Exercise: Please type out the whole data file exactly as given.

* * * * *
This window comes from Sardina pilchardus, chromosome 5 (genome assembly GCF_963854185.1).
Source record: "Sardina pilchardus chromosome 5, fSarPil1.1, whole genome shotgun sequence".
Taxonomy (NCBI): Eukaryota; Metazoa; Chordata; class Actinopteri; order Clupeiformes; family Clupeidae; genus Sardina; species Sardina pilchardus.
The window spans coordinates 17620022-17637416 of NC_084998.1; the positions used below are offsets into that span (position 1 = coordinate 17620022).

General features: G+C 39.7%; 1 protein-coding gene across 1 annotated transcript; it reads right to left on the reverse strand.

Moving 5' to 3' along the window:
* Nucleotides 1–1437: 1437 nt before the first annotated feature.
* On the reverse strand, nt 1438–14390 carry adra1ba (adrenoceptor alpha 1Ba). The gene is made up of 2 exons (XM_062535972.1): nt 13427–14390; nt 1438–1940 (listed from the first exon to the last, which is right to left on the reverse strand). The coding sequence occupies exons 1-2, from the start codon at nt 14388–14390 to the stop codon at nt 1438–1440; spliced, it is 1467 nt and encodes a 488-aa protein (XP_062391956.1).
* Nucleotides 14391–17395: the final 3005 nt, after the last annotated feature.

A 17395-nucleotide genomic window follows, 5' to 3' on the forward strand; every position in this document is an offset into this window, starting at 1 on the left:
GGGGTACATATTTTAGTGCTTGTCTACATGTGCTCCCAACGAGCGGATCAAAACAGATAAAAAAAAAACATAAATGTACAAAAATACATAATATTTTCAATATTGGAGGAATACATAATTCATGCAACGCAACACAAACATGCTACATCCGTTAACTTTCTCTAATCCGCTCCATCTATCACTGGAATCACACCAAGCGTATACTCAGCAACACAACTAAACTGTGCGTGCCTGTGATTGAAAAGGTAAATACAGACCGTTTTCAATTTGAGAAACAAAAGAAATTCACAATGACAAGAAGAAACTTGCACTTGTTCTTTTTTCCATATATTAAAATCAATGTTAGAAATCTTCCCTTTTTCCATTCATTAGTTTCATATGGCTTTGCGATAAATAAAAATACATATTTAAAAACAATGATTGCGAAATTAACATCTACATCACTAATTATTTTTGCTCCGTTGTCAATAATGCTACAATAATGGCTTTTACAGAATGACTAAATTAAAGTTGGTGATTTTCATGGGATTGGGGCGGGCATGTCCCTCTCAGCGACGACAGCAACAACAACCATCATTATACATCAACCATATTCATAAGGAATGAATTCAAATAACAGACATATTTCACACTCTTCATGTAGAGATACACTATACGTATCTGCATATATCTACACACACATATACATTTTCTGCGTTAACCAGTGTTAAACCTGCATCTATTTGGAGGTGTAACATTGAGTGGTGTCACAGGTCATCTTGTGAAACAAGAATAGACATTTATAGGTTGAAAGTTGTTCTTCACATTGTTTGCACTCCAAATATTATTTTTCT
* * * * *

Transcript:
This window comes from Sardina pilchardus, chromosome 5 (genome assembly GCF_963854185.1).
Source record: "Sardina pilchardus chromosome 5, fSarPil1.1, whole genome shotgun sequence".
Taxonomy (NCBI): Eukaryota; Metazoa; Chordata; class Actinopteri; order Clupeiformes; family Clupeidae; genus Sardina; species Sardina pilchardus.
The window spans coordinates 17620022-17637416 of NC_084998.1; the positions used below are offsets into that span (position 1 = coordinate 17620022).

General features: G+C 39.7%; 1 protein-coding gene across 1 annotated transcript; it reads right to left on the reverse strand.

Moving 5' to 3' along the window:
* Nucleotides 1–1437: 1437 nt before the first annotated feature.
* On the reverse strand, nt 1438–14390 carry adra1ba (adrenoceptor alpha 1Ba). The gene is made up of 2 exons (XM_062535972.1): nt 13427–14390; nt 1438–1940 (listed from the first exon to the last, which is right to left on the reverse strand). The coding sequence occupies exons 1-2, from the start codon at nt 14388–14390 to the stop codon at nt 1438–1440; spliced, it is 1467 nt and encodes a 488-aa protein (XP_062391956.1).
* Nucleotides 14391–17395: the final 3005 nt, after the last annotated feature.

A 17395-nucleotide genomic window follows, 5' to 3' on the forward strand; every position in this document is an offset into this window, starting at 1 on the left:
GGGGTACATATTTTAGTGCTTGTCTACATGTGCTCCCAACGAGCGGATCAAAACAGATAAAAAAAAAACATAAATGTACAAAAATACATAATATTTTCAATATTGGAGGAATACATAATTCATGCAACGCAACACAAACATGCTACATCCGTTAACTTTCTCTAATCCGCTCCATCTATCACTGGAATCACACCAAGCGTATACTCAGCAACACAACTAAACTGTGCGTGCCTGTGATTGAAAAGGTAAATACAGACCGTTTTCAATTTGAGAAACAAAAGAAATTCACAATGACAAGAAGAAACTTGCACTTGTTCTTTTTTCCATATATTAAAATCAATGTTAGAAATCTTCCCTTTTTCCATTCATTAGTTTCATATGGCTTTGCGATAAATAAAAATACATATTTAAAAACAATGATTGCGAAATTAACATCTACATCACTAATTATTTTTGCTCCGTTGTCAATAATGCTACAATAATGGCTTTTACAGAATGACTAAATTAAAGTTGGTGATTTTCATGGGATTGGGGCGGGCATGTCCCTCTCAGCGACGACAGCAACAACAACCATCATTATACATCAACCATATTCATAAGGAATGAATTCAAATAACAGACATATTTCACACTCTTCATGTAGAGATACACTATACGTATCTGCATATATCTACACACACATATACATTTTCTGCGTTAACCAGTGTTAAACCTGCATCTATTTGGAGGTGTAACATTGAGTGGTGTCACAGGTCATCTTGTGAAACAAGAATAGACATTTATAGGTTGAAAGTTGTTCTTCACATTGTTTGCACTCCAAATATTATTTTTCT